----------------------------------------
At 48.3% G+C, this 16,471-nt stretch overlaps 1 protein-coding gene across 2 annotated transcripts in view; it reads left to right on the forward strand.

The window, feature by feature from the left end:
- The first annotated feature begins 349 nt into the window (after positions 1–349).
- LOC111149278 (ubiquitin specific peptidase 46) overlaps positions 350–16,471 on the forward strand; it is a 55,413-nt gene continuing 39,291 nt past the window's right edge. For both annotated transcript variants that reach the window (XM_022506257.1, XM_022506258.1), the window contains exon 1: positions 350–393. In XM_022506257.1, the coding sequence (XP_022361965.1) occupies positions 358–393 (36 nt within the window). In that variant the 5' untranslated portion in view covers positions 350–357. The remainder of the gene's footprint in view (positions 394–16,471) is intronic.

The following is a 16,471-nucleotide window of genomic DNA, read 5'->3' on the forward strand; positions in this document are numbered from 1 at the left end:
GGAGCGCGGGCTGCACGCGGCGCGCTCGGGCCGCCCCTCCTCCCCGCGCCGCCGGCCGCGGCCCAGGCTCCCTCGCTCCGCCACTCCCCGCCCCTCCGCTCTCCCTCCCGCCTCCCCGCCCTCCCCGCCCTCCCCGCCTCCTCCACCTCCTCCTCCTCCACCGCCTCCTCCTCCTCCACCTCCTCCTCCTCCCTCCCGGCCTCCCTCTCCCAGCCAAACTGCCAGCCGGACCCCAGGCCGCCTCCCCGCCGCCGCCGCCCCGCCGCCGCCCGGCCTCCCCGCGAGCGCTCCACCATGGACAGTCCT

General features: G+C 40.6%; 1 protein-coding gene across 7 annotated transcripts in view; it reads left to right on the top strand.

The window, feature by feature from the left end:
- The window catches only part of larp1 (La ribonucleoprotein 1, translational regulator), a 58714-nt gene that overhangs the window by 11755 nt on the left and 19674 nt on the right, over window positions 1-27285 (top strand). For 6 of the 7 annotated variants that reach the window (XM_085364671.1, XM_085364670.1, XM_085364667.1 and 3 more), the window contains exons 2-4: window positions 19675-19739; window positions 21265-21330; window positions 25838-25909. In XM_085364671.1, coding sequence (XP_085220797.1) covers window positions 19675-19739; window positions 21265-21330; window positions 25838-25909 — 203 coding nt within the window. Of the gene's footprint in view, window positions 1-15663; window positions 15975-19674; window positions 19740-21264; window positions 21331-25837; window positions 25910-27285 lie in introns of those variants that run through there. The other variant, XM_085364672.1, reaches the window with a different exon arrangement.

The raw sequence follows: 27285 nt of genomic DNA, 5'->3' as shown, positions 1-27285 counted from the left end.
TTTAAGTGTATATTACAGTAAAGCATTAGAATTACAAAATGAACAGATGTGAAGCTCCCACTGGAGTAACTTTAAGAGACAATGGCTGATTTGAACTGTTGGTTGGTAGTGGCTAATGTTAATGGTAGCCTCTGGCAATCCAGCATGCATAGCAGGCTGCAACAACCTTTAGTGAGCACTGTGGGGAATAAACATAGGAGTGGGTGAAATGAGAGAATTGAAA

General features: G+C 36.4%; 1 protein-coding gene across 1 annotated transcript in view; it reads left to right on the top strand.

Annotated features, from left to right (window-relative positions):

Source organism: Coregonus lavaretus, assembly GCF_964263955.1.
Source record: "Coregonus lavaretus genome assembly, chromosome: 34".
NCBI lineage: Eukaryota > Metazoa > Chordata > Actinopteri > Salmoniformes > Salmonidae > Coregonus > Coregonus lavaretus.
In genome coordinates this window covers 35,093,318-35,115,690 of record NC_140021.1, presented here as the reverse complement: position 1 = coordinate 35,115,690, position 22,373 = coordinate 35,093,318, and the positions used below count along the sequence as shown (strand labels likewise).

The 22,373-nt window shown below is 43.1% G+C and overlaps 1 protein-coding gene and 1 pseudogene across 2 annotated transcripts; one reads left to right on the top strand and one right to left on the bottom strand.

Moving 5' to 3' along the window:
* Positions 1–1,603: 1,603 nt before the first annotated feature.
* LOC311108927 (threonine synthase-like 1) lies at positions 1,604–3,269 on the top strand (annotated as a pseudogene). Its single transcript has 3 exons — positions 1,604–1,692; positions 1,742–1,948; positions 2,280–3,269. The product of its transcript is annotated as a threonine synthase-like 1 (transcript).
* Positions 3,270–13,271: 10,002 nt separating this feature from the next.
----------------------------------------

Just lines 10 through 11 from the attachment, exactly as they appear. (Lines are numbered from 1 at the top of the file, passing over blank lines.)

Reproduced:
The raw sequence follows: 27285 nt of genomic DNA, 5'->3' as shown, positions 1-27285 counted from the left end.
TTTAAGTGTATATTACAGTAAAGCATTAGAATTACAAAATGAACAGATGTGAAGCTCCCACTGGAGTAACTTTAAGAGACAATGGCTGATTTGAACTGTTGGTTGGTAGTGGCTAATGTTAATGGTAGCCTCTGGCAATCCAGCATGCATAGCAGGCTGCAACAACCTTTAGTGAGCACTGTGGGGAATAAACATAGGAGTGGGTGAAATGAGAGAATTGAAA